1. You’re studying the benefits to individuals and society of single mother education. As a former student parent, what is your perspective on the benefits that higher education can bring?

In addition to the very practical benefits of higher education, such as allowing students raising children alone to provide  housing, food, healthcare, and education for their children through greater earnings potential, single mothers particularly benefit by acquiring the necessary skills for leadership to contribute to areas that directly address the economic barriers they have encountered—to enlighten researchers and policymakers who have not directly experienced raising children alone on those policies and interventions that actually reflect their lives.

  1. What sort policies would help student parents pursuing higher education today?

The policy of requiring low-income single mothers, who are attempting to attain a college education to work 20 or more hours per week while in school in order to maintain their public benefits is not at all helpful for the women or for society.

I would also like to see social service database systems reconfigured to  include performance measures that reflect the actual qualitative experiences of low-income mothers.  My dissertation research revealed disconnects in the designs  of college and welfare office data systems that caused some student parents to be sanctioned erroneously and, in many cases, caused them to withdraw from college.

  1. If you could change one thing about your college experience, what would it be?

I would like to have been able to attend college (especially graduate school) on a full-time basis. Not only would it have taken less time to complete, but part-time college attendance is a qualitatively different experience than attending full-time where one can be truly immersed in a discipline. It is often challenging for non-traditional students, especially student parents, to fully  integrate what is being taught when they have to compartmentalize so much of their time. On the other hand, life with children while attending college is an education in itself.

Dr. Noll works on IWPR’s Student Parent Success Initiative where she conducts policy research related to the needs and experiences of student parents with a focus on increasing postsecondary education access and persistence for low-income mothers. Find IWPR’s research and resources on student parents at IWPR.org.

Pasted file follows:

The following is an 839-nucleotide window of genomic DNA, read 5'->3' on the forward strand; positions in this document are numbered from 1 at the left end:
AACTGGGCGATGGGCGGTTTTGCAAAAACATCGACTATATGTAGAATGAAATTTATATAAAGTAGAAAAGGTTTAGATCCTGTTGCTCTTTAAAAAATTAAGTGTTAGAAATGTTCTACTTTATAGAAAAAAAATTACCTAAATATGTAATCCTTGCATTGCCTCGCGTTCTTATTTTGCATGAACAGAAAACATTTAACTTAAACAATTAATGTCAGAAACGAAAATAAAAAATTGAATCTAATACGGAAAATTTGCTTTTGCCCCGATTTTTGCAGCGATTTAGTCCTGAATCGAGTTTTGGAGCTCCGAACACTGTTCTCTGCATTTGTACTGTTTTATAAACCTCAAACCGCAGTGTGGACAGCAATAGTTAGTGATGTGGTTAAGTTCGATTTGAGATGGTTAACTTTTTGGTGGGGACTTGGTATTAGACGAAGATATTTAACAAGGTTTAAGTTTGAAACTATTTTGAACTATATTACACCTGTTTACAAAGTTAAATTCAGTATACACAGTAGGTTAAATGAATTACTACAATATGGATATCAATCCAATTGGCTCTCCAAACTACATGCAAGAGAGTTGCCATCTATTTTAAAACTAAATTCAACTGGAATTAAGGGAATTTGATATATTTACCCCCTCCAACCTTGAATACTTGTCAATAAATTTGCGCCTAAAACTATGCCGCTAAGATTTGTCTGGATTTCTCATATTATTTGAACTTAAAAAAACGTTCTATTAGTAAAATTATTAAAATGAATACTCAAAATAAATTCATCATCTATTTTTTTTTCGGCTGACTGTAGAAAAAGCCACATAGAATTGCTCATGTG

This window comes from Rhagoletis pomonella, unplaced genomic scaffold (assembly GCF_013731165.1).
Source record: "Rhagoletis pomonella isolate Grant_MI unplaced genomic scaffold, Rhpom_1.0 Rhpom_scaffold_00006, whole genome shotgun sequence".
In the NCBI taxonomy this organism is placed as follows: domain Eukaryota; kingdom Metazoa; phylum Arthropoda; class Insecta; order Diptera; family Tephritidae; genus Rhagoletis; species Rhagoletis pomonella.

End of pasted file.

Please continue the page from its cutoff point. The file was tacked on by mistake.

Take a look at when Elizabeth Noll, Ph.D. was inducted into the Montgomery County Community College Alumni Hall of Fame on Friday, April 28, 2017.

Videos produced by Diane vanDyke and Matt Porter. Music composed by Michael Kelly. Narration by Michele Cuomo.


To view more of IWPR’s research, visit IWPR.org

Research News Roundup – June 2017

RESEARCH MAKING THE NEWS 

Black Women: Supporting Their Families—With Few Resources

By Gillian B. White|  | 6.12.17

“That heavy reliance on the work of black women helps explain why black women work more than women of other racial groups and are earning higher levels of education than they have historically. But despite their efforts to push for racial and gender equality throughout history, black women still get a raw deal economically, more than just about any other group, according to findings from the Institute for Women’s Policy Research and the National Domestic Workers Alliance..”

The Status of Black Women in the United States, by Asha DuMonthier, Chandra Childers, and Jessica Milli, Institute for Women’s Policy Research

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New study says older women in Hawaii more likely to live in poverty than older men

Anthony Pignataro || 6.14.17

“Many of the economic challenges that older women experience stem from inequities that women face earlier in life, including a persistent wage gap, the high cost of child care and a shortage of affordable housing,” said Dr. Colette Browne, the Richard S. and T. Rose Takasaki Endowed Professor in Social Policy at the School of Social Work and author of the report’s recommendations in a June 14 UH press release. “This builds up over the course of a lifetime and limits women’s ability to lay the foundation for economic security in retirement, especially for the many older single women living without a spouse.”

Citing: The Economic Security of Older Women and Men in Hawai’i, by Emma Williams-Baron, Julie Anderson, Cynthia Hess, and Jessica Milli, Institute for Women’s Policy Research

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Poverty really is the result of a state of mind — among rich people

By Joan Maya Mazelis |  | 6.20.17

“The poverty line is currently $24,600 per year for a family of four, and $16,240 for a family of two. The minimum wage pays just $7.25 per hour, or $15,080 for 40 hours a week, 52 weeks a year, if the worker never misses a day of work. In other words, the minimum wage only puts a family of one above the poverty line. There are only 12 counties in the entire United States where a worker making minimum wage can afford the rent on a one-bedroom apartment, and zero counties where a full-time minimum wage worker can pay the rent on a two-bedroom apartment.”

Citing: Out of Reach 2017: The High Cost of Housing, by Andrew Aurand, Dan Emmanuel, Diane Yentel, Ellen Errico, and Marjorie Pang, National Low Income Housing Coalition

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ILO: Reducing gender gaps would benefit women, society, and the economy

By Jessica Combes || 6.15.17

“In 2014, G20 leaders made a commitment to reduce the gap in participation rates between men and women by 25 per cent by the year 2025. The ILO report estimates that if this goal was [realized] at the global level, it has the potential to add $5.8 trillion dollars to the global economy, and this could also unlock large potential tax revenues.”